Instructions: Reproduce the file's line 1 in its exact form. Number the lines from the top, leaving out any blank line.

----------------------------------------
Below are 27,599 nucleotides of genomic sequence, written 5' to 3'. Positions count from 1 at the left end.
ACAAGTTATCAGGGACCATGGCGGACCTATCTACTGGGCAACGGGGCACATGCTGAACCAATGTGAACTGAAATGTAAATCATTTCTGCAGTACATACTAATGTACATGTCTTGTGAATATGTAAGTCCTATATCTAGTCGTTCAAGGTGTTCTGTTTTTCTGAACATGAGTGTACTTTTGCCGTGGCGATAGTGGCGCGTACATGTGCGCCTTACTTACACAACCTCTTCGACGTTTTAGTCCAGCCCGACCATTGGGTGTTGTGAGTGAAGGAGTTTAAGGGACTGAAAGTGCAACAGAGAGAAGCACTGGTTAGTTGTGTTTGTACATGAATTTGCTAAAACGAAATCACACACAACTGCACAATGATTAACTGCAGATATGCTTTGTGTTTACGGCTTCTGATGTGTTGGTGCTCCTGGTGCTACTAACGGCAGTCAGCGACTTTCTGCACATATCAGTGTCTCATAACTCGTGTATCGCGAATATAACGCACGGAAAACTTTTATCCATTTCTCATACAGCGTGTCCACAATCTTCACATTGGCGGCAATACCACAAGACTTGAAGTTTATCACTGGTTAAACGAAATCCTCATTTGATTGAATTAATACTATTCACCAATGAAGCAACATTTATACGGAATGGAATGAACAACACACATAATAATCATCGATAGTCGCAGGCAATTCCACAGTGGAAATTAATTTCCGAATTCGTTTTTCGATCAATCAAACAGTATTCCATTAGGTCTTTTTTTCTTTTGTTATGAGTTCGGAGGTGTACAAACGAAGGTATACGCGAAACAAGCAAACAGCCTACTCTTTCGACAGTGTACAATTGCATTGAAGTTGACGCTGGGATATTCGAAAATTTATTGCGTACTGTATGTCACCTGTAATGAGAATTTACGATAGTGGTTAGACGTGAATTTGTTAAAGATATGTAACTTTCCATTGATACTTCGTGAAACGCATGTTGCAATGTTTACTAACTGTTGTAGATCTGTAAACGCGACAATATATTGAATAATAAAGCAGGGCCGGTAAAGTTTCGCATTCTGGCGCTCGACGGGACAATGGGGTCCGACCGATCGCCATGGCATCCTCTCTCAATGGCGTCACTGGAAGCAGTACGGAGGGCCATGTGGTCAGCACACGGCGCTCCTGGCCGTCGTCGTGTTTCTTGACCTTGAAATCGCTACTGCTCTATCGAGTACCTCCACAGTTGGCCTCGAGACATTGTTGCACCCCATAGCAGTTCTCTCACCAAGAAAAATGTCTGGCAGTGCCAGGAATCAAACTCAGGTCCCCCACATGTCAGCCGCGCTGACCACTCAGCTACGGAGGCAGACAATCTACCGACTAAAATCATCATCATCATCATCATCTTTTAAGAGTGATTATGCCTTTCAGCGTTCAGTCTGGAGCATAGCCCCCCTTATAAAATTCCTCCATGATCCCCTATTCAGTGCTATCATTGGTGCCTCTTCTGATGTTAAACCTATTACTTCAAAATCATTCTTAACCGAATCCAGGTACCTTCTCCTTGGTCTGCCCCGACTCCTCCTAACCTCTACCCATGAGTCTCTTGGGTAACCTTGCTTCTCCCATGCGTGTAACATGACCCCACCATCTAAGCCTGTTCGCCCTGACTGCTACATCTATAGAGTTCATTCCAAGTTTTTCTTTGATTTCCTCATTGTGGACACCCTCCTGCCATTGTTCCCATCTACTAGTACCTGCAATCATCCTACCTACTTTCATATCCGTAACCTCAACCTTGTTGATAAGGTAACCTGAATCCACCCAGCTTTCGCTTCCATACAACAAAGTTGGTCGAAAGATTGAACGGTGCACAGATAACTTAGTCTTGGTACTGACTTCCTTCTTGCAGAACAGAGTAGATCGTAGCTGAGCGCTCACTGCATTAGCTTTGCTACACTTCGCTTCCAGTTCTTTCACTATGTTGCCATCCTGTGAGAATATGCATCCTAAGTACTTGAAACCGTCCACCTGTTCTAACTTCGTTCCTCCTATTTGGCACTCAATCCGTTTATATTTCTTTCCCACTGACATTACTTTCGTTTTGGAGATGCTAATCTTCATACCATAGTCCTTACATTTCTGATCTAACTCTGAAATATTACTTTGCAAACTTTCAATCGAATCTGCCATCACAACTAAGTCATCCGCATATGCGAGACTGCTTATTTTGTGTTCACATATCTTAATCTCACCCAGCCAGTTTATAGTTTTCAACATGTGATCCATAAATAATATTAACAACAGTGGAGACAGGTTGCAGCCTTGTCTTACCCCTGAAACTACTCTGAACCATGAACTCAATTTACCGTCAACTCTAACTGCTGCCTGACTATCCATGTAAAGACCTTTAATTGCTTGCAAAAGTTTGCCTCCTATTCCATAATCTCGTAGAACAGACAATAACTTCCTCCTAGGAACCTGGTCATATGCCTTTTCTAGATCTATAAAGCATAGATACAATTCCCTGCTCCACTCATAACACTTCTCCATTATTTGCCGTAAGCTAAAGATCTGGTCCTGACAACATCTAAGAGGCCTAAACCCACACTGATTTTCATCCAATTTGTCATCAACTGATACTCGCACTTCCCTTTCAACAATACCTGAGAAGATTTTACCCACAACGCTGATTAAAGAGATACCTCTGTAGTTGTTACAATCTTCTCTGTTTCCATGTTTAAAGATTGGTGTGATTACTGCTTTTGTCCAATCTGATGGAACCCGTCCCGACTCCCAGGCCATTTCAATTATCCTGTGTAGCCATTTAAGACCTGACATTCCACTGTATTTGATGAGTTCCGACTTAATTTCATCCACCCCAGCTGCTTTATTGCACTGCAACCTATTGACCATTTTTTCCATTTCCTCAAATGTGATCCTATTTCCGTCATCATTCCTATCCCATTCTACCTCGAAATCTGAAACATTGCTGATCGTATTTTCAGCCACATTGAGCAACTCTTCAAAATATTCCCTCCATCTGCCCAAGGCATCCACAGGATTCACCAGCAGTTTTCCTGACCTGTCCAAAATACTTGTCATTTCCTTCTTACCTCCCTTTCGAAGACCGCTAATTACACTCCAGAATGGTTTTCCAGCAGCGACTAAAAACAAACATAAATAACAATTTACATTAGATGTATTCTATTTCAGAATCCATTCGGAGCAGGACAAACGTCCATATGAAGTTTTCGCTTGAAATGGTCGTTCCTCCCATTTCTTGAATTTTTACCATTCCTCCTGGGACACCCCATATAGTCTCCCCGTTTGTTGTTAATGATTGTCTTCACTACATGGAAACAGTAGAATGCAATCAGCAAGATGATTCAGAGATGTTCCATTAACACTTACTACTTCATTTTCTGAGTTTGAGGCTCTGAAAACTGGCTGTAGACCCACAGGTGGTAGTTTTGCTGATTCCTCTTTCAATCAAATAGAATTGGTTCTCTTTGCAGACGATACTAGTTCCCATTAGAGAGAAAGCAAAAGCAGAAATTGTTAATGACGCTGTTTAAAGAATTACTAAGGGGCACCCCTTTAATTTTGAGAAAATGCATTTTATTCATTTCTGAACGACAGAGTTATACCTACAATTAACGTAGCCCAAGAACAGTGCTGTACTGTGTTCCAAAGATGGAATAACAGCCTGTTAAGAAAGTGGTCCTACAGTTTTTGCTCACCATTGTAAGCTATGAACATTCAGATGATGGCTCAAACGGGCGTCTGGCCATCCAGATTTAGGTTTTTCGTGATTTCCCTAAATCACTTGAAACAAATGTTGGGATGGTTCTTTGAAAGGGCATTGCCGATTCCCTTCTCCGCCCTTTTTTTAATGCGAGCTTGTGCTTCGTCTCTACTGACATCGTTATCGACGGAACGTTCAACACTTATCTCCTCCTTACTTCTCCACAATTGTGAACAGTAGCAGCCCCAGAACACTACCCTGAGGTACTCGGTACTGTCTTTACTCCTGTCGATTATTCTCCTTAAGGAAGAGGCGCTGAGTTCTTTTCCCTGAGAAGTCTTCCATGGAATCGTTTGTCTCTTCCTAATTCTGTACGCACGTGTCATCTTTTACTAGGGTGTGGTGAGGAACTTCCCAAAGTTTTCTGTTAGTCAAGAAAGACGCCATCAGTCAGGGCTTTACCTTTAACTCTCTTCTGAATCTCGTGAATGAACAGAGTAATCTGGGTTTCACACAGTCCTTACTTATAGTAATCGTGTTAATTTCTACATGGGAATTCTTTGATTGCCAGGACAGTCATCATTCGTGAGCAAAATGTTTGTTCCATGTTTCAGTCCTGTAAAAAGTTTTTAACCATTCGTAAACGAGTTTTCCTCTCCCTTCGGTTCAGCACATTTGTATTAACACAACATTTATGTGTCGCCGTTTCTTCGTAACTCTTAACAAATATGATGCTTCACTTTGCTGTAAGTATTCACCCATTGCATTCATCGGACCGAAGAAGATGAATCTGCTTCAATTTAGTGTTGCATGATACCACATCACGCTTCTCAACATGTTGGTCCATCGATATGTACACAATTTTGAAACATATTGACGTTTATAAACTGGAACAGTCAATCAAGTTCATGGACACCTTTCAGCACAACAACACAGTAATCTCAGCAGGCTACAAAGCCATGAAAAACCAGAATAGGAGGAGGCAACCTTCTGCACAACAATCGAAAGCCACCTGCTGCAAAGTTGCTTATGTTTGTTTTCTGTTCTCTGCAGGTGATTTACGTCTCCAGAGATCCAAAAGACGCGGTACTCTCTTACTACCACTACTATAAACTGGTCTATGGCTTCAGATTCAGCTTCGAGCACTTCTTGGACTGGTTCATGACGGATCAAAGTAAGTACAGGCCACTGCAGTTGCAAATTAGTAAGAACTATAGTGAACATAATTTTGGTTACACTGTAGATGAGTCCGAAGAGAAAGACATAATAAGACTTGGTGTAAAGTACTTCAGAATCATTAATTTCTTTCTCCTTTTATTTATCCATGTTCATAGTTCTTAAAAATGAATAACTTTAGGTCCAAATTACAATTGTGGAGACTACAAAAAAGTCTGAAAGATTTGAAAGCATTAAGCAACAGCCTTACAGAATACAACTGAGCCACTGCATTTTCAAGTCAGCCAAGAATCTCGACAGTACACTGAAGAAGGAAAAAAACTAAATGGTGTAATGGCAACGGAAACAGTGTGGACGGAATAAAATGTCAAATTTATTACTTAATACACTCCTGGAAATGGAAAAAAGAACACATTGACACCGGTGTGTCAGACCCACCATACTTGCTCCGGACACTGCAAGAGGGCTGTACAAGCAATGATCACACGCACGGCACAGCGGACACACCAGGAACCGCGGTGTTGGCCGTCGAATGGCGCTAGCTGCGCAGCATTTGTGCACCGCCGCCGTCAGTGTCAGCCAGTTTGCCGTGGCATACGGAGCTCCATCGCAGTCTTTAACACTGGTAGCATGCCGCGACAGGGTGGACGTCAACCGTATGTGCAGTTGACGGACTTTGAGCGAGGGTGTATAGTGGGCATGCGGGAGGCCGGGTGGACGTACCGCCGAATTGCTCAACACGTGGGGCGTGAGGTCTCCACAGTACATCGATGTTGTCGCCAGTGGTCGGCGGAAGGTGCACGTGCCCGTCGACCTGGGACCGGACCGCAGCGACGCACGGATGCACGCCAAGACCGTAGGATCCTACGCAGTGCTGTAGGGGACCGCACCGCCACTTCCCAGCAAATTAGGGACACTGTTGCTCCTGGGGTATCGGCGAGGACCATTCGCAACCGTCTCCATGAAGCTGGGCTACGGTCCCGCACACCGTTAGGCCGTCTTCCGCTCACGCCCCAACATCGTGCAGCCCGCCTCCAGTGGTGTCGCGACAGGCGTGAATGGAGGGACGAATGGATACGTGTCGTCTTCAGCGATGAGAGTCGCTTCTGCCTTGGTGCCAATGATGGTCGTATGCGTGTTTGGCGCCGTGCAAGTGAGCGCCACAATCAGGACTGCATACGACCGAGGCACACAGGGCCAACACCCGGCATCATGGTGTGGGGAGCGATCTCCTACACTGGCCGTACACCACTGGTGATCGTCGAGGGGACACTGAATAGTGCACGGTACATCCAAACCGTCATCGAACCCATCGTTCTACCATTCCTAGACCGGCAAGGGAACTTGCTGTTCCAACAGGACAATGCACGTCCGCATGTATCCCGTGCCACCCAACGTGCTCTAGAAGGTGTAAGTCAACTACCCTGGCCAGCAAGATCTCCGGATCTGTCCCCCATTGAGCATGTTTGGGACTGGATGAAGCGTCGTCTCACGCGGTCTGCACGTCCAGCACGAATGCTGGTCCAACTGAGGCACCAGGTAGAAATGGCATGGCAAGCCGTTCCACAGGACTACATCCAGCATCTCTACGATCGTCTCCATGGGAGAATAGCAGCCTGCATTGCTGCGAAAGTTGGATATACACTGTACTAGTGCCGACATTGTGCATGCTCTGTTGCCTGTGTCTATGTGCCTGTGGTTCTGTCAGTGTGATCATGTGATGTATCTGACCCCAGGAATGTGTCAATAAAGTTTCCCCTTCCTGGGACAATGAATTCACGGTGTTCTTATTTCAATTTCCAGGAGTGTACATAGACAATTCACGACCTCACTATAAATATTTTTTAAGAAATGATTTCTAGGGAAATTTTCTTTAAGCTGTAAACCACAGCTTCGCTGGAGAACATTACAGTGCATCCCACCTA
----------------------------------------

Below are 27,599 nucleotides of genomic sequence, written 5' to 3'. Positions count from 1 at the left end.